Chris Stedman is the Interfaith and Community Service Fellow for the Humanist Chaplaincy at Harvard University; the emeritus managing director of State of Formation at the Journal of Inter-Religious Dialogue; the founder of the first blog dedicated to exploring atheist-interfaith engagement, NonProphet Status; and the author of "Faitheist: How an Atheist Found Common Ground with the Religious" (Beacon Press, 2012). Stedman writes for the Huffington Post, the Washington Post's On Faith blog, and Religion Dispatches. He lives in Boston.

Photographer Copyright Credit Name: Alex Dakoulas, 2012.

Customer Reviews

Not only does Mr. Stedman have an important story and message to share, his writing ability makes reading this book a complete joy!
BBFK,MDiv
I highly recommend this book to all atheists and to anyone who is religious but interested in interfaith activism and religious tolerance.
Britt
Chris Stedman's Faitheist is a compelling, quick, and touching story of a rising young voice for pluralism and interfaith understanding.
Paul C

Most Helpful Customer Reviews

22 of 26 people found the following review helpful By A. E. Handley on November 22, 2012
Format: Hardcover
This was a very different book from anything I have ever read about atheism. It was refreshing and wonderful. Stedman discusses his struggles with fitting in and wanting a community to belong to. He thinks he's found it at church, but is also coming to terms with the fact that he is gay, and this is not allowed. His silent struggle with this heartbreaking, but it is beautiful to watch how he comes to terms with all aspects of his life.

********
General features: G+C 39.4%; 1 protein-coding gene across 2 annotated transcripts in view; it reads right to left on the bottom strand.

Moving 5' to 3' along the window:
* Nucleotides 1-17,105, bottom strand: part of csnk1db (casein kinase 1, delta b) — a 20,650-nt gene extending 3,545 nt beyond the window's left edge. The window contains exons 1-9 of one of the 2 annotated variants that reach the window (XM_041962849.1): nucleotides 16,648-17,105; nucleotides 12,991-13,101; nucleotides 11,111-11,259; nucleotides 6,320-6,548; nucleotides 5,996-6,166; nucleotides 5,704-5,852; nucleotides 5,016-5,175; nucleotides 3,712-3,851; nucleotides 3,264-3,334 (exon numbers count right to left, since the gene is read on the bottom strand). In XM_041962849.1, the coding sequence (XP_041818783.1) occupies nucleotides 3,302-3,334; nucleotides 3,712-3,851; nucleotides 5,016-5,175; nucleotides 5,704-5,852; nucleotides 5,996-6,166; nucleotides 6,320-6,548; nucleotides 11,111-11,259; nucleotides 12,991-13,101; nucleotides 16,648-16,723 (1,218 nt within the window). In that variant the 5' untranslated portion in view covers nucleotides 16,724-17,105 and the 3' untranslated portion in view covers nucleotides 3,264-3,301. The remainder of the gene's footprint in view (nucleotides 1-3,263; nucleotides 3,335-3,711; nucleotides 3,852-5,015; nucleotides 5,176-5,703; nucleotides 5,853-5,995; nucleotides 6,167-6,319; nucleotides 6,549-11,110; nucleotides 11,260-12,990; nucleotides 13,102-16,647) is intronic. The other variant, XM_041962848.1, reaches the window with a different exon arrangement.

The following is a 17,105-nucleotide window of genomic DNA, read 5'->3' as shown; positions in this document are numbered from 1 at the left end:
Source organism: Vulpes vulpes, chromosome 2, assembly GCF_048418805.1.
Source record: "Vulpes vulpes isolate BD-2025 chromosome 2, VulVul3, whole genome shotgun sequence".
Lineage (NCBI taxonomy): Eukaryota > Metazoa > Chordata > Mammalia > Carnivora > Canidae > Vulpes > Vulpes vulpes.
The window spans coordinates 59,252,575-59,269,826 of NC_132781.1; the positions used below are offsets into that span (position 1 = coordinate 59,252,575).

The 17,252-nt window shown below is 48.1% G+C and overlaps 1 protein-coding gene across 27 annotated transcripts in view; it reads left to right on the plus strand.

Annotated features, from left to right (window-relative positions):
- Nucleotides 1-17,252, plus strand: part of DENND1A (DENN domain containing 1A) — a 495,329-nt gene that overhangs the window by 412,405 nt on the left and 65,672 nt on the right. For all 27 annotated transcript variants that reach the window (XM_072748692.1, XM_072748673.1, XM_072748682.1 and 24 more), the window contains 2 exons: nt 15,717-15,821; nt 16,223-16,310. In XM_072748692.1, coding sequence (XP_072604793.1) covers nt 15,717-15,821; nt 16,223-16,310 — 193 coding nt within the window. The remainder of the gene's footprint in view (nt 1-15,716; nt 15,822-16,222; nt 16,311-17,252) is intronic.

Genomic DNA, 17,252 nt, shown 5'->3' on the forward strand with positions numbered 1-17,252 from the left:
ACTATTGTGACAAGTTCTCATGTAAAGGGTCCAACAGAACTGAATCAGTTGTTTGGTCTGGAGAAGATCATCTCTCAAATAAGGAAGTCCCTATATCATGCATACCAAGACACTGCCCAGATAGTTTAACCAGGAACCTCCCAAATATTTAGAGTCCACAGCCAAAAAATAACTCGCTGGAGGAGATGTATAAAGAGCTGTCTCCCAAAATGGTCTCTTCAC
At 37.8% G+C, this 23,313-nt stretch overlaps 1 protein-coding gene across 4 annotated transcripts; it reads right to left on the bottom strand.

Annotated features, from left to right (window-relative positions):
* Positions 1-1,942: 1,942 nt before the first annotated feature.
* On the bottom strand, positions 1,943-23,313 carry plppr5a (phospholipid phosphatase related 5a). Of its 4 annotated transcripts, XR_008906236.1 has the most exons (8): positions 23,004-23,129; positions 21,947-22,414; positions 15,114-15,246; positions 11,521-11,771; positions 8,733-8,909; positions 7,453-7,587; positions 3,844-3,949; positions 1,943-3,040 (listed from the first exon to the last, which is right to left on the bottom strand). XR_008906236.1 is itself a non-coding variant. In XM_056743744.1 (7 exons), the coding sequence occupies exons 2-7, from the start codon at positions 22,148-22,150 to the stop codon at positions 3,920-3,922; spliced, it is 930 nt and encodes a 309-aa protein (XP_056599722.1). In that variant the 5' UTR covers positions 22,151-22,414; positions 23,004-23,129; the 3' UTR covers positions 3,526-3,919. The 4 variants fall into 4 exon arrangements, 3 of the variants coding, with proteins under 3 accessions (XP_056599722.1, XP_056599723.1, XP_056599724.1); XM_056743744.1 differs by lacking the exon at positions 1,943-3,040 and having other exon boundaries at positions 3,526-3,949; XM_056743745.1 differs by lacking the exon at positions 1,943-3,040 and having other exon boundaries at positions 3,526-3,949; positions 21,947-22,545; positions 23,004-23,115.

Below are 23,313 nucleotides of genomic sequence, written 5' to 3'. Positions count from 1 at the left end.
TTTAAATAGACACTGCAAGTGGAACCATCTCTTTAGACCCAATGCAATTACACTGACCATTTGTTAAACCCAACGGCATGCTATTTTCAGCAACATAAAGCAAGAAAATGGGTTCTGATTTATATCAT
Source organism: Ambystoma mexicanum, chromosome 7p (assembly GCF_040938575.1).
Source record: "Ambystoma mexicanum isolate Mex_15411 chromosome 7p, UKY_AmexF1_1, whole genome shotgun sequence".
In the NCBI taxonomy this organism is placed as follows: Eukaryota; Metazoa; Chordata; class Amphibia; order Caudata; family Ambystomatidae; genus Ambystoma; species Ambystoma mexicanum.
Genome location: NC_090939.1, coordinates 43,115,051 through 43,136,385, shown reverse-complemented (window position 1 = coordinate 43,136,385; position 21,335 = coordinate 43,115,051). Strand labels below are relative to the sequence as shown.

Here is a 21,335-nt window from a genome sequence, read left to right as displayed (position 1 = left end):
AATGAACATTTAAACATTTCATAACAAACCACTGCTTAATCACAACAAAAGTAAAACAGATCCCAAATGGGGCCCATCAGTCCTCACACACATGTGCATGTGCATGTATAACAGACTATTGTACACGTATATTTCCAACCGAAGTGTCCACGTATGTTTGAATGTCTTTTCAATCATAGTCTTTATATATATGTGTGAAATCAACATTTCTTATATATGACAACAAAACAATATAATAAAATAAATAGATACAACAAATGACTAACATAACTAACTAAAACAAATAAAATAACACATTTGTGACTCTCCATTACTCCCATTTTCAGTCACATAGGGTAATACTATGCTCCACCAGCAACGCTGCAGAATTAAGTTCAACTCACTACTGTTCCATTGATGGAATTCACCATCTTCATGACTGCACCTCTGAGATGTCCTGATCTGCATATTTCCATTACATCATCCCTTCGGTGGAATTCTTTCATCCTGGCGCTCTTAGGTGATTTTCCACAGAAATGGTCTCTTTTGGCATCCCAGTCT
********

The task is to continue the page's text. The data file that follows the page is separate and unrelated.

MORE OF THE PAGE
The important thing to note is that he does not leave the church or God because of this. He simply realizes that what he believes does not match up with the ideas of the church. He is unable to find a way to believe in God anymore. He says it's like he came home one day to find that God was no longer there; that he had packed a bag and not even left a note. He was simply not a part of his life anymore.